Several of these questions, though, have stuck with me in the week since that lesson:

“How do you know if your students are learning?”

  -the writing will show me. I mean, that sounds like a super Zen- the answer to life and everything is 42- kind of answer but it’s true. He was looking for a multiple choice, kill and drill type of assessment with these skills all taught in lockstep to the whole group. Workshop doesn’t work like that; the English class shouldn’t work like that; honestly, education shouldn’t work like that. Such a focus on testing and formative assessment from a pre-service teacher makes me sad. There’s so much more to this profession than choosing the right bubble on one day of the year- so much more to the relationships we build with our students and the passions and interests and parts of themselves that they choose to share with us.

“But how would this look on the lesson plan?”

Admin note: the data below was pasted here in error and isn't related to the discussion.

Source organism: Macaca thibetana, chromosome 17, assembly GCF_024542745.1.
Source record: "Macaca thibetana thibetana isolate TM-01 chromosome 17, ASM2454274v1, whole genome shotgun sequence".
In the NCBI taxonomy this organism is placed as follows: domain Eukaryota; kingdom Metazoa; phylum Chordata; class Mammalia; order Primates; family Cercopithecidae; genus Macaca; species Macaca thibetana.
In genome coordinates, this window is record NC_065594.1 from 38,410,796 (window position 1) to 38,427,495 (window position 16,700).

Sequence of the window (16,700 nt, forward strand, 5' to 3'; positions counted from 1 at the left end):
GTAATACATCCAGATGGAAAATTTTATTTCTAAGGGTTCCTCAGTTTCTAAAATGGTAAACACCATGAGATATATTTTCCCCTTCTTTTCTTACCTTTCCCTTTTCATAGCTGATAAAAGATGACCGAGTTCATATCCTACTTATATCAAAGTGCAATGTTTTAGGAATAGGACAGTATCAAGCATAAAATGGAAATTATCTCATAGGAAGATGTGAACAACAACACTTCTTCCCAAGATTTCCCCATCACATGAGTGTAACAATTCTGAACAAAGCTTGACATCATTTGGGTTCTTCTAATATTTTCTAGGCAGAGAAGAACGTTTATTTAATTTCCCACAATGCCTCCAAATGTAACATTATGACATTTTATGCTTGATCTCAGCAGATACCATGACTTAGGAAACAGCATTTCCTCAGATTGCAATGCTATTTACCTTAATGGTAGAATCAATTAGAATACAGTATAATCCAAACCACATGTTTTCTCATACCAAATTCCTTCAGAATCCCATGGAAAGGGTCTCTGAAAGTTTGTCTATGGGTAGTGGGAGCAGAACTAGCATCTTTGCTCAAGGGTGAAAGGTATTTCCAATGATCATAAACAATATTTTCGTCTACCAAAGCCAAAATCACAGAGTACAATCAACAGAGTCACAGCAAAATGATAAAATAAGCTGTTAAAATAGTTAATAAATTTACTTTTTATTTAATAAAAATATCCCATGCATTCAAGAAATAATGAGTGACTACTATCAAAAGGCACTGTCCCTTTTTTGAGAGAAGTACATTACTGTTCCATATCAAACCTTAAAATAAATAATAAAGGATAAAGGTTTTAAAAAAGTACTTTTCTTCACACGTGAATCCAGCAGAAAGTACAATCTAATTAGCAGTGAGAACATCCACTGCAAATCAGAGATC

-well, my first thought was ‘who cares?’ But then I remembered that I have some privileges at my school that a new teacher or a teacher at another school may not have, so wondering about how admin might perceive the workshop was a valid questions. We quickly shifted, though, to how this question was placing the emphasis on the wrong portion of the class. Sure, I could type a five page lesson plan up that looked great on paper but didn’t really deliver a lot to the students in class. Eventually, we drilled down to the idea that it might be uncomfortable to let the students take the lead in their learning. I found myself saying over and over that this was a collaborative effort, referencing the Zone of Proximal Development multiple times. Until they’re ready to learn it, they aren’t ready to hear it. We also talked some about how powerful silences on the teachers part can be. Just letting the students sit with a question until another student jumped in or the asking student offers a starting place answer of her own keeps conversations, conferences and small group mini-lessons student focused. It’s so easy for the teacher to jump in with the right answer (and I understand everynew teacher’s desire to show off their knowledge, to prove that they know the content), but what does the student learn in this moment? Where is the student agency? In instances like these, I might argue that the ‘sage on the stage’ is about as personalized as the google search bar and that sometimes our students are best served when we allow them some space to think.